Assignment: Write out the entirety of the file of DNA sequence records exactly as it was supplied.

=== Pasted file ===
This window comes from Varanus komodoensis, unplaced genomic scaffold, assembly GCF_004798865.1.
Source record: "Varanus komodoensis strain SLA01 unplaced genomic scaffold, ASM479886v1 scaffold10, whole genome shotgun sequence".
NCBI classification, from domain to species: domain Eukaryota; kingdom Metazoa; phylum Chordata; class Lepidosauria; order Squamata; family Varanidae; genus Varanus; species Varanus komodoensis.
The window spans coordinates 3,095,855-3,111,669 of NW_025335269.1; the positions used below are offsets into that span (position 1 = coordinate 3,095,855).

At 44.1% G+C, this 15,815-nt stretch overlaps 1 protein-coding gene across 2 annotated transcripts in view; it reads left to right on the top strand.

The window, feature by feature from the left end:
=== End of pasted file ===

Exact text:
This window comes from Varanus komodoensis, unplaced genomic scaffold, assembly GCF_004798865.1.
Source record: "Varanus komodoensis strain SLA01 unplaced genomic scaffold, ASM479886v1 scaffold10, whole genome shotgun sequence".
NCBI classification, from domain to species: domain Eukaryota; kingdom Metazoa; phylum Chordata; class Lepidosauria; order Squamata; family Varanidae; genus Varanus; species Varanus komodoensis.
The window spans coordinates 3,095,855-3,111,669 of NW_025335269.1; the positions used below are offsets into that span (position 1 = coordinate 3,095,855).

At 44.1% G+C, this 15,815-nt stretch overlaps 1 protein-coding gene across 2 annotated transcripts in view; it reads left to right on the top strand.

The window, feature by feature from the left end: